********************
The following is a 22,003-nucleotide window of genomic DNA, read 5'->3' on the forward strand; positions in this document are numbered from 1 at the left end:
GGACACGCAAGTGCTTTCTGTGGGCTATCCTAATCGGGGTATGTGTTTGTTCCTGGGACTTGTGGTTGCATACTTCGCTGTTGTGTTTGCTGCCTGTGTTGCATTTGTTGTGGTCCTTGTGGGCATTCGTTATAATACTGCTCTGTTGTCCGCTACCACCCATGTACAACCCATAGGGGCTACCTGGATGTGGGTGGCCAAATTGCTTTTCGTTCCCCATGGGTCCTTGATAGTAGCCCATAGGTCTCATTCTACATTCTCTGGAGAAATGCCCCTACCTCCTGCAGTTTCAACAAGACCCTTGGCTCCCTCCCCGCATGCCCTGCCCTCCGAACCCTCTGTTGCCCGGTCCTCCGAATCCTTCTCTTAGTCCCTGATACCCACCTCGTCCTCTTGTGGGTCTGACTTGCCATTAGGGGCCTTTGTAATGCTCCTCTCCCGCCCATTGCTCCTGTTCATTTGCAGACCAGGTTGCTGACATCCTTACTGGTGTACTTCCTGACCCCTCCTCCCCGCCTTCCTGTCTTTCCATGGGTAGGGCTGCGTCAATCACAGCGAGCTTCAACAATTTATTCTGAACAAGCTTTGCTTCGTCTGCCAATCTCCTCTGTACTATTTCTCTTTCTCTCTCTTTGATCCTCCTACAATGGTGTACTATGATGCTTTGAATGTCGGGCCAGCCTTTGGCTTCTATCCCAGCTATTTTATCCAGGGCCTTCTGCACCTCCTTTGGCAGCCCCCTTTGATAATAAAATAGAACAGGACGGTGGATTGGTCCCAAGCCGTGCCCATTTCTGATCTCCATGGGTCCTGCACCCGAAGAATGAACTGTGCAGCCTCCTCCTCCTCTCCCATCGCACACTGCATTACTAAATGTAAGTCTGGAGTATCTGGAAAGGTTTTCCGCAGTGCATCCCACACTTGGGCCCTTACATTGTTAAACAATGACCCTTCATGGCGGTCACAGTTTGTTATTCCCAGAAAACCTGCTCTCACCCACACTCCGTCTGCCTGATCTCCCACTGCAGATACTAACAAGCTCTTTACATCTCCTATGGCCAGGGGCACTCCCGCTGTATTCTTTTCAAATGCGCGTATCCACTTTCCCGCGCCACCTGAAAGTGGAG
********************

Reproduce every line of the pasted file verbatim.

The following is a 22,003-nucleotide window of genomic DNA, read 5'->3' on the forward strand; positions in this document are numbered from 1 at the left end:
GGACACGCAAGTGCTTTCTGTGGGCTATCCTAATCGGGGTATGTGTTTGTTCCTGGGACTTGTGGTTGCATACTTCGCTGTTGTGTTTGCTGCCTGTGTTGCATTTGTTGTGGTCCTTGTGGGCATTCGTTATAATACTGCTCTGTTGTCCGCTACCACCCATGTACAACCCATAGGGGCTACCTGGATGTGGGTGGCCAAATTGCTTTTCGTTCCCCATGGGTCCTTGATAGTAGCCCATAGGTCTCATTCTACATTCTCTGGAGAAATGCCCCTACCTCCTGCAGTTTCAACAAGACCCTTGGCTCCCTCCCCGCATGCCCTGCCCTCCGAACCCTCTGTTGCCCGGTCCTCCGAATCCTTCTCTTAGTCCCTGATACCCACCTCGTCCTCTTGTGGGTCTGACTTGCCATTAGGGGCCTTTGTAATGCTCCTCTCCCGCCCATTGCTCCTGTTCATTTGCAGACCAGGTTGCTGACATCCTTACTGGTGTACTTCCTGACCCCTCCTCCCCGCCTTCCTGTCTTTCCATGGGTAGGGCTGCGTCAATCACAGCGAGCTTCAACAATTTATTCTGAACAAGCTTTGCTTCGTCTGCCAATCTCCTCTGTACTATTTCTCTTTCTCTCTCTTTGATCCTCCTACAATGGTGTACTATGATGCTTTGAATGTCGGGCCAGCCTTTGGCTTCTATCCCAGCTATTTTATCCAGGGCCTTCTGCACCTCCTTTGGCAGCCCCCTTTGATAATAAAATAGAACAGGACGGTGGATTGGTCCCAAGCCGTGCCCATTTCTGATCTCCATGGGTCCTGCACCCGAAGAATGAACTGTGCAGCCTCCTCCTCCTCTCCCATCGCACACTGCATTACTAAATGTAAGTCTGGAGTATCTGGAAAGGTTTTCCGCAGTGCATCCCACACTTGGGCCCTTACATTGTTAAACAATGACCCTTCATGGCGGTCACAGTTTGTTATTCCCAGAAAACCTGCTCTCACCCACACTCCGTCTGCCTGATCTCCCACTGCAGATACTAACAAGCTCTTTACATCTCCTATGGCCAGGGGCACTCCCGCTGTATTCTTTTCAAATGCGCGTATCCACTTTCCCGCGCCACCTGAAAGTGGAG